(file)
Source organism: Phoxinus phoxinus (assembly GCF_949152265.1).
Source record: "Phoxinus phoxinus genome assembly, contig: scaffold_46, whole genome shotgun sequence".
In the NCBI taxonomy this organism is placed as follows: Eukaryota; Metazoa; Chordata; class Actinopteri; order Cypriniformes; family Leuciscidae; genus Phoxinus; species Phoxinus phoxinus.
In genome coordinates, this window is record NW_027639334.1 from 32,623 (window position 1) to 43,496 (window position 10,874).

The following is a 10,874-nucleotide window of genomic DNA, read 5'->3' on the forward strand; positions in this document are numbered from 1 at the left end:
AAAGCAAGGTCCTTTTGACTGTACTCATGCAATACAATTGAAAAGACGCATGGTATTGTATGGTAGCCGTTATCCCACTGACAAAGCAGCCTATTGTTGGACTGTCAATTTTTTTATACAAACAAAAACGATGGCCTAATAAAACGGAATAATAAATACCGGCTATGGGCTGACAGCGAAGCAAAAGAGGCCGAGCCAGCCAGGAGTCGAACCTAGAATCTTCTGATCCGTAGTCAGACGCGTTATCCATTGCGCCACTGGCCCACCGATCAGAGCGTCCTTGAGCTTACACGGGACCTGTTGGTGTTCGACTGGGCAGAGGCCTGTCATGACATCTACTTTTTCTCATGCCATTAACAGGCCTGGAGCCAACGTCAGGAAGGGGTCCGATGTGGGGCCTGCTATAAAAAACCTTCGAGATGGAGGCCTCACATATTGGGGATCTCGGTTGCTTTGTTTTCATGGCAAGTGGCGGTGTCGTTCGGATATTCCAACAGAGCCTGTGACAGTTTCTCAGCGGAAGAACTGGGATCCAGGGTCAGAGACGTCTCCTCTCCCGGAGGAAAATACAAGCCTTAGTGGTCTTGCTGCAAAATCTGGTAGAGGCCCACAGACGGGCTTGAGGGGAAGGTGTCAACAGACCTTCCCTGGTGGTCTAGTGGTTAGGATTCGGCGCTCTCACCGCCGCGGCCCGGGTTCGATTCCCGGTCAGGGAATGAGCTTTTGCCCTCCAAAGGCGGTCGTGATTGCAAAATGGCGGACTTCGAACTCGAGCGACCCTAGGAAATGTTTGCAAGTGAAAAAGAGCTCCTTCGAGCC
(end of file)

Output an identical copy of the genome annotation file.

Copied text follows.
Source organism: Phoxinus phoxinus (assembly GCF_949152265.1).
Source record: "Phoxinus phoxinus genome assembly, contig: scaffold_46, whole genome shotgun sequence".
In the NCBI taxonomy this organism is placed as follows: Eukaryota; Metazoa; Chordata; class Actinopteri; order Cypriniformes; family Leuciscidae; genus Phoxinus; species Phoxinus phoxinus.
In genome coordinates, this window is record NW_027639334.1 from 32,623 (window position 1) to 43,496 (window position 10,874).

The following is a 10,874-nucleotide window of genomic DNA, read 5'->3' on the forward strand; positions in this document are numbered from 1 at the left end:
AAAGCAAGGTCCTTTTGACTGTACTCATGCAATACAATTGAAAAGACGCATGGTATTGTATGGTAGCCGTTATCCCACTGACAAAGCAGCCTATTGTTGGACTGTCAATTTTTTTATACAAACAAAAACGATGGCCTAATAAAACGGAATAATAAATACCGGCTATGGGCTGACAGCGAAGCAAAAGAGGCCGAGCCAGCCAGGAGTCGAACCTAGAATCTTCTGATCCGTAGTCAGACGCGTTATCCATTGCGCCACTGGCCCACCGATCAGAGCGTCCTTGAGCTTACACGGGACCTGTTGGTGTTCGACTGGGCAGAGGCCTGTCATGACATCTACTTTTTCTCATGCCATTAACAGGCCTGGAGCCAACGTCAGGAAGGGGTCCGATGTGGGGCCTGCTATAAAAAACCTTCGAGATGGAGGCCTCACATATTGGGGATCTCGGTTGCTTTGTTTTCATGGCAAGTGGCGGTGTCGTTCGGATATTCCAACAGAGCCTGTGACAGTTTCTCAGCGGAAGAACTGGGATCCAGGGTCAGAGACGTCTCCTCTCCCGGAGGAAAATACAAGCCTTAGTGGTCTTGCTGCAAAATCTGGTAGAGGCCCACAGACGGGCTTGAGGGGAAGGTGTCAACAGACCTTCCCTGGTGGTCTAGTGGTTAGGATTCGGCGCTCTCACCGCCGCGGCCCGGGTTCGATTCCCGGTCAGGGAATGAGCTTTTGCCCTCCAAAGGCGGTCGTGATTGCAAAATGGCGGACTTCGAACTCGAGCGACCCTAGGAAATGTTTGCAAGTGAAAAAGAGCTCCTTCGAGCC